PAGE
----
Re:Still enforcing horridness? (0)

Anonymous Coward | more than 3 years ago | (#34379616)

#ohgod #fail #phpsucksass

Re:Still enforcing horridness? (2, Informative)

melbenson (1871902) | more than 3 years ago | (#34381736)

Moodle requires the following to be set in php.ini "magic_quotes_runtime = Off". Starting in 2.0 it is strongly recommended to disable magic quotes completely - http://docs.moodle.org/en/Errors_FAQ#Any_text_I_add_with_an_apostrophe_.28.27.29_or_a_quote_.28.22.29_causes_errors_or_comes_up_with_a_slash_added [moodle.org]

Fi8st (-1, Troll)

Anonymous Coward | more than 3 years ago | (#34380178)

non-fucking-exisTant. may do, may not fucking numbers, the official GAY

Today's Moodle: Sad :( (0)

Anonymous Coward | more than 3 years ago | (#34380396)

Am I misinterpreting 'moodle'?

Programming books best reviewed by programmers (1)

MikeTheGreat (34142) | more than 3 years ago | (#34380606)

On the one hand I appreciate someone bring greater exposure to Moodle, particularly as I've occasionally considered writing a plugin for it myself. On the other hand, I'd love to see this book reviewed by someone who actually has some programming chops. Statements like "I trust that the technical information given in this book is accurate as I have read several other books from the Packt Publishing company" aren't really helpful - the whole point of reading a review of a technical book is to find out things like whether the book is accurate or not.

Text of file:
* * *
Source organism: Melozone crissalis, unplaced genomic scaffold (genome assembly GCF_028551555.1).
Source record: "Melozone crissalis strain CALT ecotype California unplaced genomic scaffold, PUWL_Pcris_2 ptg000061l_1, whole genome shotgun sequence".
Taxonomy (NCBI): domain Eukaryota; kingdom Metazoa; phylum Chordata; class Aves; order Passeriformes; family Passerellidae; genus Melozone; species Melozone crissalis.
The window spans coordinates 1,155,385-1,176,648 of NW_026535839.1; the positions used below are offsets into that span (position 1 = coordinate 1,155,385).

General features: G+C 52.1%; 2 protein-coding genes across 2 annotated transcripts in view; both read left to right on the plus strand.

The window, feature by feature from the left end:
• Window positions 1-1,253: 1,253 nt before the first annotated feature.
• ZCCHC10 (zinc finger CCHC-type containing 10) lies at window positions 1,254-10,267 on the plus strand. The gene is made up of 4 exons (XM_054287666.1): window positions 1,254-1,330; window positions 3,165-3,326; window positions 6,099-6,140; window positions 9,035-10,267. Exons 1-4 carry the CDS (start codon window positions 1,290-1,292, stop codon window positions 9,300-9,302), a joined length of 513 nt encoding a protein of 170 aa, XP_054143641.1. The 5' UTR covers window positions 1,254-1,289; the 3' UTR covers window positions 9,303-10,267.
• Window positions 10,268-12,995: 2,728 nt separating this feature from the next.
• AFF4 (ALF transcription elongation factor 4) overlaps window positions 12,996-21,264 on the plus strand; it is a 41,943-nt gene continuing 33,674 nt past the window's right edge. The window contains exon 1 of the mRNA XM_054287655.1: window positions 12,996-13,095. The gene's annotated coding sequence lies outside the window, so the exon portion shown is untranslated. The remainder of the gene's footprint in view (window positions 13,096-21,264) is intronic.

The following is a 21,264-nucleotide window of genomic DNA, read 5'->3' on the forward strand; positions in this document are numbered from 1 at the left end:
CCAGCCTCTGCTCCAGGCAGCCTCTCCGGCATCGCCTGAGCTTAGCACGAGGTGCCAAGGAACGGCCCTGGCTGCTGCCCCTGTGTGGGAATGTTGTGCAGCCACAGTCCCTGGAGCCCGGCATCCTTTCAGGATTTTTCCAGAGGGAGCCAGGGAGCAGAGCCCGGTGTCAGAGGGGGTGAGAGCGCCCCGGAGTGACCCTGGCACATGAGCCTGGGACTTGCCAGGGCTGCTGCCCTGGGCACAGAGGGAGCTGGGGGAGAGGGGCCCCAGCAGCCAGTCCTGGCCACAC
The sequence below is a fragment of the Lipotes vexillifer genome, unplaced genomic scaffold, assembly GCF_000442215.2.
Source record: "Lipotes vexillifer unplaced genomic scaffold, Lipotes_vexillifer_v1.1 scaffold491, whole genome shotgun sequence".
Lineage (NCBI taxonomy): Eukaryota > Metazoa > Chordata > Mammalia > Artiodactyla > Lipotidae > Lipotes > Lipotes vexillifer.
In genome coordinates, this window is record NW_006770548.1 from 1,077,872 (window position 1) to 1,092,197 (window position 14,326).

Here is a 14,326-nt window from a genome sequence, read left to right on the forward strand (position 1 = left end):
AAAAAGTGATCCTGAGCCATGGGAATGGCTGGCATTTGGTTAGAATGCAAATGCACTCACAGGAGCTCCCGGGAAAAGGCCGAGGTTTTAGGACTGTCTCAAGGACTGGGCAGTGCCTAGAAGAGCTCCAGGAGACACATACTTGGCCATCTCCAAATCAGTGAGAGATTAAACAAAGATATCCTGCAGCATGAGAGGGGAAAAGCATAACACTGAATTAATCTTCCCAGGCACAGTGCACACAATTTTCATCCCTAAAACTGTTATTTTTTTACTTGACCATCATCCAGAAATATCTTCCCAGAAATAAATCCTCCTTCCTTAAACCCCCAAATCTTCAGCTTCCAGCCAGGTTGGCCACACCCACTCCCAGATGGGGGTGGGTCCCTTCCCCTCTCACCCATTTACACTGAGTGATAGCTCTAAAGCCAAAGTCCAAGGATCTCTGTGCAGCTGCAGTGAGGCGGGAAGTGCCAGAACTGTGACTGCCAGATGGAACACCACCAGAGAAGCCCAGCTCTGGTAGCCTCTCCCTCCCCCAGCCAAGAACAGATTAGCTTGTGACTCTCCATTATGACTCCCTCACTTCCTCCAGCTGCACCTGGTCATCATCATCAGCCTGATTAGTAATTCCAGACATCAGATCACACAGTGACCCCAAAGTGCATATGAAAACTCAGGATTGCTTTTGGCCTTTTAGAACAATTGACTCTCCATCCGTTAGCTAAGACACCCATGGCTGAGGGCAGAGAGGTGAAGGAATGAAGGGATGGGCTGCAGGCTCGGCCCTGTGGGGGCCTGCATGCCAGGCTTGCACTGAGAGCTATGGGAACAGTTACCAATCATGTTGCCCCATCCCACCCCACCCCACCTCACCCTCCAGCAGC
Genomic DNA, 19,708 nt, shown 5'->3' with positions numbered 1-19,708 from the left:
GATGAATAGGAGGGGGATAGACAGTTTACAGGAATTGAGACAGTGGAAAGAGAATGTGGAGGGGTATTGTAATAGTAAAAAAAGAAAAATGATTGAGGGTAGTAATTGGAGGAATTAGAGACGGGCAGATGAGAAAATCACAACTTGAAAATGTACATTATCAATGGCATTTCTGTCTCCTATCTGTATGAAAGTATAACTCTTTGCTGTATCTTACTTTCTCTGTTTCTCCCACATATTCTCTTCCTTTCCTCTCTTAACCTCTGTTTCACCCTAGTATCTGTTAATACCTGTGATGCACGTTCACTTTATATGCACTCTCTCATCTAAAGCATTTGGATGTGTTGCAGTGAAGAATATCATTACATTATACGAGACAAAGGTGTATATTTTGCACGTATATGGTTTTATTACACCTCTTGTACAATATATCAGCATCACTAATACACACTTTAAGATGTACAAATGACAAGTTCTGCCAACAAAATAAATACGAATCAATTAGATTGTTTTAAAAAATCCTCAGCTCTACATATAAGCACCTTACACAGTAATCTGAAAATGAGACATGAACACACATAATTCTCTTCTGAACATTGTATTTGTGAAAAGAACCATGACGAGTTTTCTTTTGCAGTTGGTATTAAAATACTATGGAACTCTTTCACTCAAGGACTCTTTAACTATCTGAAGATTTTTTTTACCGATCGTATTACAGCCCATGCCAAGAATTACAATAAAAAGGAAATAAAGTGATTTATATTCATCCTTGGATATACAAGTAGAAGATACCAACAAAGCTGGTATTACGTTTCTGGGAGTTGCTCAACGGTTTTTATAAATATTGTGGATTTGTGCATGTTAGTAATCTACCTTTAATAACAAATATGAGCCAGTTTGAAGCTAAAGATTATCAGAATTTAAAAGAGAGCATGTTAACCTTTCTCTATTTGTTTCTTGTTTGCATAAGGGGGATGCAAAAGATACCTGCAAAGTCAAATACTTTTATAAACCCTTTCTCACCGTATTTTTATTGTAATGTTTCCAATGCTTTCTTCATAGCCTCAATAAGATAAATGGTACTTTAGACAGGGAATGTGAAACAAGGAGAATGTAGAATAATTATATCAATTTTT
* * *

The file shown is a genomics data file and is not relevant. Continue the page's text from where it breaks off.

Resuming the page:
My guess is that writing a Moodle plugin is the reviewer's first "scratching my own itch" project, I wish the reviewer well with it, and would love to hear from more experienced programmers about this book (if anyone's read it).

Don't buy it (1)

Roger W Moore (538166) | more than 3 years ago | (#34383266)

Moodle 2.0 just came out and there are enough changes that learning to code for the 1.9 interface would be a waste of time. If you are starting out I'd go straight to 2.0 - I'm now having to make the leap in order to update my algebra question plugin.

Re:Programming books best reviewed by programmers (0)

Anonymous Coward | more than 3 years ago | (#34383816)

Reviews by Moodle developers.

Tim Hunt
http://tjhunt.blogspot.com/2010/07/book-review-moodle-19-extension.html